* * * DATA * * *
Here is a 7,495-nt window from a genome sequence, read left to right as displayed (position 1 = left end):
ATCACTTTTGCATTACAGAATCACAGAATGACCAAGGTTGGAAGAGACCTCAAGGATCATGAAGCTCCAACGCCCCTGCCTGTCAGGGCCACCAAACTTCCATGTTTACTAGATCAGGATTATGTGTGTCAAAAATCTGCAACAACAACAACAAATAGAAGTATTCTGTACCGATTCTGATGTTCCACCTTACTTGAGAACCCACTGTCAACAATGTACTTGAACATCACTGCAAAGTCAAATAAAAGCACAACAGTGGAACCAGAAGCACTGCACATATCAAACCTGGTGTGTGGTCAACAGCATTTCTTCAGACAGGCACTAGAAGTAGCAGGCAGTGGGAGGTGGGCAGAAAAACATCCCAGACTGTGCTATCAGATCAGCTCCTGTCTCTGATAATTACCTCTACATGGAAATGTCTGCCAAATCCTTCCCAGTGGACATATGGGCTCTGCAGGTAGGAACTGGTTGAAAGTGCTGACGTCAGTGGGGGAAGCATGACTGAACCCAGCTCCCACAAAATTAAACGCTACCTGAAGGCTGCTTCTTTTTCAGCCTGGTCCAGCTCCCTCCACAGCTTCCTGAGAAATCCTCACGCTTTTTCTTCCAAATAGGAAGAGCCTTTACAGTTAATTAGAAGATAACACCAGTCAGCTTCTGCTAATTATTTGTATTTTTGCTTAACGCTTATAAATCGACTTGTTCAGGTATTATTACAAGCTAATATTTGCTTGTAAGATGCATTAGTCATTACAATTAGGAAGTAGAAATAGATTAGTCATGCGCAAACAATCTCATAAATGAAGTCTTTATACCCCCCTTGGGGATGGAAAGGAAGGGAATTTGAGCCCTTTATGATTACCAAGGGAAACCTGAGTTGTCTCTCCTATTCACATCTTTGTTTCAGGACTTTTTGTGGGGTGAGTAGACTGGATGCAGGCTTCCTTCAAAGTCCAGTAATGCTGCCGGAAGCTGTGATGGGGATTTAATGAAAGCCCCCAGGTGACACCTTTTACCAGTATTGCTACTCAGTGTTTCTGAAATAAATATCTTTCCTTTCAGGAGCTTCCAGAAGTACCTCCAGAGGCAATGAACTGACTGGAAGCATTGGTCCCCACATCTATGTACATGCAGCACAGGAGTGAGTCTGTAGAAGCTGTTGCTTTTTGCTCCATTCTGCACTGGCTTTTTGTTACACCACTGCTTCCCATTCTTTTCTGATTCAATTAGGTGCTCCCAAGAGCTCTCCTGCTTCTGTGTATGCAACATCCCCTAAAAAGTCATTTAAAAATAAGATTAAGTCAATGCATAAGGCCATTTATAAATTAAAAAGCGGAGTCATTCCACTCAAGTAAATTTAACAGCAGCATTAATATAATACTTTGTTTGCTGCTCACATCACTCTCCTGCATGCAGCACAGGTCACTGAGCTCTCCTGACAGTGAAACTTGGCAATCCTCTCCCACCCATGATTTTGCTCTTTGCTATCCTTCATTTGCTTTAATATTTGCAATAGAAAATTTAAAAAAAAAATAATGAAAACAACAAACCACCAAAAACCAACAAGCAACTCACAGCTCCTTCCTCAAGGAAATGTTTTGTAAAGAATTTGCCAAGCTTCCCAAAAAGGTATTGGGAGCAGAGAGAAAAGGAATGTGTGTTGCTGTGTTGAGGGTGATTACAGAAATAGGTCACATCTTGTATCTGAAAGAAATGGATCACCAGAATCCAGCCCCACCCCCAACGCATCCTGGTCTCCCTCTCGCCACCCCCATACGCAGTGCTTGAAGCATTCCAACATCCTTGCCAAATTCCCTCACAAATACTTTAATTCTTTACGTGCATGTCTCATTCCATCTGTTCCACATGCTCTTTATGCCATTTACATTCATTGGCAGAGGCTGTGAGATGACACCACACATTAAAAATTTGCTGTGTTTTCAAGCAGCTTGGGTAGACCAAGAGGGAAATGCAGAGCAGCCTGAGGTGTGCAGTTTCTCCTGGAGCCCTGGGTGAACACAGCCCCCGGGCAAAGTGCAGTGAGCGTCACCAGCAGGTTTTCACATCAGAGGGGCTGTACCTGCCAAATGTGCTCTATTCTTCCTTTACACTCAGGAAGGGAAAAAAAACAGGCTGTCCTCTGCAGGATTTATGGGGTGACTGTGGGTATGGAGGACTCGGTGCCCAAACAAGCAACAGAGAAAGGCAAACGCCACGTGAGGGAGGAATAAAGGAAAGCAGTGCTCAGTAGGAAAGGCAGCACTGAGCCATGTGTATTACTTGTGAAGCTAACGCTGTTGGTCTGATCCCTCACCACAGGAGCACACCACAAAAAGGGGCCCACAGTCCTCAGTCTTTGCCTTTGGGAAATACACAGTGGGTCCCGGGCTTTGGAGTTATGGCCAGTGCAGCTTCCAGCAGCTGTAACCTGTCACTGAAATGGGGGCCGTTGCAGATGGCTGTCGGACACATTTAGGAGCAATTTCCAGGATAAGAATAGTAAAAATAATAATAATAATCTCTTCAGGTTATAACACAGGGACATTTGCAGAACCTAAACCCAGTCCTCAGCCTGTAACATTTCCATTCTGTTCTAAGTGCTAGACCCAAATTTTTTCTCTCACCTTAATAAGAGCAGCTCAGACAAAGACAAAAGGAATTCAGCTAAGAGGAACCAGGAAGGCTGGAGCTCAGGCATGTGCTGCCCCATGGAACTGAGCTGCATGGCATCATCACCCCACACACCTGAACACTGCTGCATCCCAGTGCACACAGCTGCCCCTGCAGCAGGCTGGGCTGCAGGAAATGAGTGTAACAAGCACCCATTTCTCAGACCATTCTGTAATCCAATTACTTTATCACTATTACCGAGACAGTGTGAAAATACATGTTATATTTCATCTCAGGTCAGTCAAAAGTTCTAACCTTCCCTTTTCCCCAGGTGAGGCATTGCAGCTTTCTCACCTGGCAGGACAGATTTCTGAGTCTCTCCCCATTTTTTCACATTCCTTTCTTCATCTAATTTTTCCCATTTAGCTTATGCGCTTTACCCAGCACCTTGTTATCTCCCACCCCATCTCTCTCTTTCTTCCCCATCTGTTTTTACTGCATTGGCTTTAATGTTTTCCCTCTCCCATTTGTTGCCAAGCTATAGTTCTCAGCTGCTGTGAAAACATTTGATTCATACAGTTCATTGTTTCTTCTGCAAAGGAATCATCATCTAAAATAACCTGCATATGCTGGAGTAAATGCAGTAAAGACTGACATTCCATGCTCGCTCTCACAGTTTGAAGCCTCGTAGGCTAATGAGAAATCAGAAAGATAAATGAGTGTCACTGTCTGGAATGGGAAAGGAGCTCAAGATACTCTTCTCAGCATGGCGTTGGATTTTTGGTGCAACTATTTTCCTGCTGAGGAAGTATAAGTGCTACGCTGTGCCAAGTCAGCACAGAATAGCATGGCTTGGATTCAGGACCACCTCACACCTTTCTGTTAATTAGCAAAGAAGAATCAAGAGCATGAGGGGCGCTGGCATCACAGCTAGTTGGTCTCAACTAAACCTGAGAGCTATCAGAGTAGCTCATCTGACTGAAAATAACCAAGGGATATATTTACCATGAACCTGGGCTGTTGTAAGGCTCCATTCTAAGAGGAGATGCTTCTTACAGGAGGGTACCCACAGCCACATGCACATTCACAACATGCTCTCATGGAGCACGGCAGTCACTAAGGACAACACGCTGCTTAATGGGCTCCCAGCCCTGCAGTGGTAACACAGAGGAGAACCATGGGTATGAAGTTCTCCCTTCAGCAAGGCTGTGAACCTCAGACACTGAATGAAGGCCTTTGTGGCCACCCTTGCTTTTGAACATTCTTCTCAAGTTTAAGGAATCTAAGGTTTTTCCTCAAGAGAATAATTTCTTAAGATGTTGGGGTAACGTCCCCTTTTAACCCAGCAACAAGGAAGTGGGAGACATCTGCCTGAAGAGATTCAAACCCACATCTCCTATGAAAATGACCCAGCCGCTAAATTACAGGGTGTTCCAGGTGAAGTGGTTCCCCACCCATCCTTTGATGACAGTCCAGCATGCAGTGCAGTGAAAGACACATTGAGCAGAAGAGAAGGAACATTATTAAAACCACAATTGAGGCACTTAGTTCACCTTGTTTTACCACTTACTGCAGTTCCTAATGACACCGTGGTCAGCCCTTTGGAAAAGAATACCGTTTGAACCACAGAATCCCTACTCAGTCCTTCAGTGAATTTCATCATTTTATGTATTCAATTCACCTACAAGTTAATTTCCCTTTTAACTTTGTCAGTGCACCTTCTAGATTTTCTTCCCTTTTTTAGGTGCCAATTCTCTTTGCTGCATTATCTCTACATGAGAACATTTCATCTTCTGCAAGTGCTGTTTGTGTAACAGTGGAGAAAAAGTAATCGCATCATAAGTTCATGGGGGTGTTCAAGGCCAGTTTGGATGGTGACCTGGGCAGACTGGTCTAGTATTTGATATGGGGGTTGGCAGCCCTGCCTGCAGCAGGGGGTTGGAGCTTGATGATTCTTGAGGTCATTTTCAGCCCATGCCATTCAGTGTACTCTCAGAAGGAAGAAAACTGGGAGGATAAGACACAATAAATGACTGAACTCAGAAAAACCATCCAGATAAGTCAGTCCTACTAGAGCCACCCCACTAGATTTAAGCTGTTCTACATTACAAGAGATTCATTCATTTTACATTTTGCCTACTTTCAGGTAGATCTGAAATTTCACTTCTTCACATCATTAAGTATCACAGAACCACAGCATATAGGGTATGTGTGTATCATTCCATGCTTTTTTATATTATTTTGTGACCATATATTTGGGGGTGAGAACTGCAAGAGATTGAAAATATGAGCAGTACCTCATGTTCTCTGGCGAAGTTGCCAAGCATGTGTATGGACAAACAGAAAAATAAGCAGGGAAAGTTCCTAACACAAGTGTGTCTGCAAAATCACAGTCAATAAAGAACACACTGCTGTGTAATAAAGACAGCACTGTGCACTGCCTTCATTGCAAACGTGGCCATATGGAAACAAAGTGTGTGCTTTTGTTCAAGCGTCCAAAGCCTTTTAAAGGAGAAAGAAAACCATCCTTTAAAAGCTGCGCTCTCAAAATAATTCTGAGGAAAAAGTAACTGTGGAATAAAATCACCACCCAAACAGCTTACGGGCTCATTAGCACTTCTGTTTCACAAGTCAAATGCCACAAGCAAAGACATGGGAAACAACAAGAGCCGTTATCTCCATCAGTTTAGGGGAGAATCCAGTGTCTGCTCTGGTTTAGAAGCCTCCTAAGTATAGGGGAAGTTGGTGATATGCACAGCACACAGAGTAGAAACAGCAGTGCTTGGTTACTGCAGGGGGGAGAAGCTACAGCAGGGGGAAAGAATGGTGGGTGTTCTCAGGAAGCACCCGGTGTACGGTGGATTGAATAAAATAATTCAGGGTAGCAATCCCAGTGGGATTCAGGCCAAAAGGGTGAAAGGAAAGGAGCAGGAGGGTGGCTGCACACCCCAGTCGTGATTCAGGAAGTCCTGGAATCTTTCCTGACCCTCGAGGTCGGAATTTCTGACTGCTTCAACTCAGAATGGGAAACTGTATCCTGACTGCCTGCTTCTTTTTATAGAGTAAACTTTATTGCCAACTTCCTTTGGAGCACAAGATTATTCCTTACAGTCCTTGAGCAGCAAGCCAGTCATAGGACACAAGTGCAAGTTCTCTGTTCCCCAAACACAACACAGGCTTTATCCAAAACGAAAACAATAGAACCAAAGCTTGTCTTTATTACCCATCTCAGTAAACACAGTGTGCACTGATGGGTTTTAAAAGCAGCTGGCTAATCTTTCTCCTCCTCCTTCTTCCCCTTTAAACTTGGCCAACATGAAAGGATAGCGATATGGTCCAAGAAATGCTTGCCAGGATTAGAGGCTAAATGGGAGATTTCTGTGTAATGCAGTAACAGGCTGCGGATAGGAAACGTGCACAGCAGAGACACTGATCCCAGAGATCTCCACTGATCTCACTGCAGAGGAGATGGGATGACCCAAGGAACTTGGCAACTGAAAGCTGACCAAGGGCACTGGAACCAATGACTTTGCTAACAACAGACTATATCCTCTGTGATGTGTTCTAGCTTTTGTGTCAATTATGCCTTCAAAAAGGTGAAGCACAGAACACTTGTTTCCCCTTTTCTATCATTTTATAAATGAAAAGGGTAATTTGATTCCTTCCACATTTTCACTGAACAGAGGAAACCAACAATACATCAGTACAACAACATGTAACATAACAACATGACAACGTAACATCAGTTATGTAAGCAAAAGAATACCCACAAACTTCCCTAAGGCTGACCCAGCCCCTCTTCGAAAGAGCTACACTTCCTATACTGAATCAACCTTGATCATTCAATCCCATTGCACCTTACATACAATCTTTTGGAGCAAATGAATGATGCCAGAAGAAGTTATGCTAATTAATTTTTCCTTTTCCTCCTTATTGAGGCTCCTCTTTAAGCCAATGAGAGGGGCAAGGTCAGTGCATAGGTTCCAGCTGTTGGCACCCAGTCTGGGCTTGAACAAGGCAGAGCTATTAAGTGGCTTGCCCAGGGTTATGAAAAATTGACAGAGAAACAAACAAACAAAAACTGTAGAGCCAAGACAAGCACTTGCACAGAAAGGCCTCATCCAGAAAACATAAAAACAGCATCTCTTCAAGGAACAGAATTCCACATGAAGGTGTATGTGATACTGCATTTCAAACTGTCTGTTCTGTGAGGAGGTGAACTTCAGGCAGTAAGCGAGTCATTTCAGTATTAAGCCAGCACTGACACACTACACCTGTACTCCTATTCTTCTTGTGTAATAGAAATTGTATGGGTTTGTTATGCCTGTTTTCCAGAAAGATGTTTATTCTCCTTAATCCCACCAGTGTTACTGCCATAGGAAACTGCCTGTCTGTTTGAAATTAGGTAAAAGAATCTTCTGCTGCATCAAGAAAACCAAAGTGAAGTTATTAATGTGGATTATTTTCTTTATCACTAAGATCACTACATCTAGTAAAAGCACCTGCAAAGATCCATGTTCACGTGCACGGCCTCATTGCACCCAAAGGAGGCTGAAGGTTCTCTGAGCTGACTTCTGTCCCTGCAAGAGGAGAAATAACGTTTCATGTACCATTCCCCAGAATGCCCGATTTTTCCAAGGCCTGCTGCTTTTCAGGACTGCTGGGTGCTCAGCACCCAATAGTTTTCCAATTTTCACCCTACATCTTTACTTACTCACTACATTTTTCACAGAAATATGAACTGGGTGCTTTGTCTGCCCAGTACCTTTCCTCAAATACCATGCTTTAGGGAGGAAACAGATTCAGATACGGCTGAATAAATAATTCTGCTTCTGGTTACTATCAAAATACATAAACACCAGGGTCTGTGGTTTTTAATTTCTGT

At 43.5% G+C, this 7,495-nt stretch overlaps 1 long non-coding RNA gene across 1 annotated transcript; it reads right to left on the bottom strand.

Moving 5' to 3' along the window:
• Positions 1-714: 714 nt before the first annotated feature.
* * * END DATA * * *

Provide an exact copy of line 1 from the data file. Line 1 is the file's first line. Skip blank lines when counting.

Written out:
Here is a 7,495-nt window from a genome sequence, read left to right as displayed (position 1 = left end):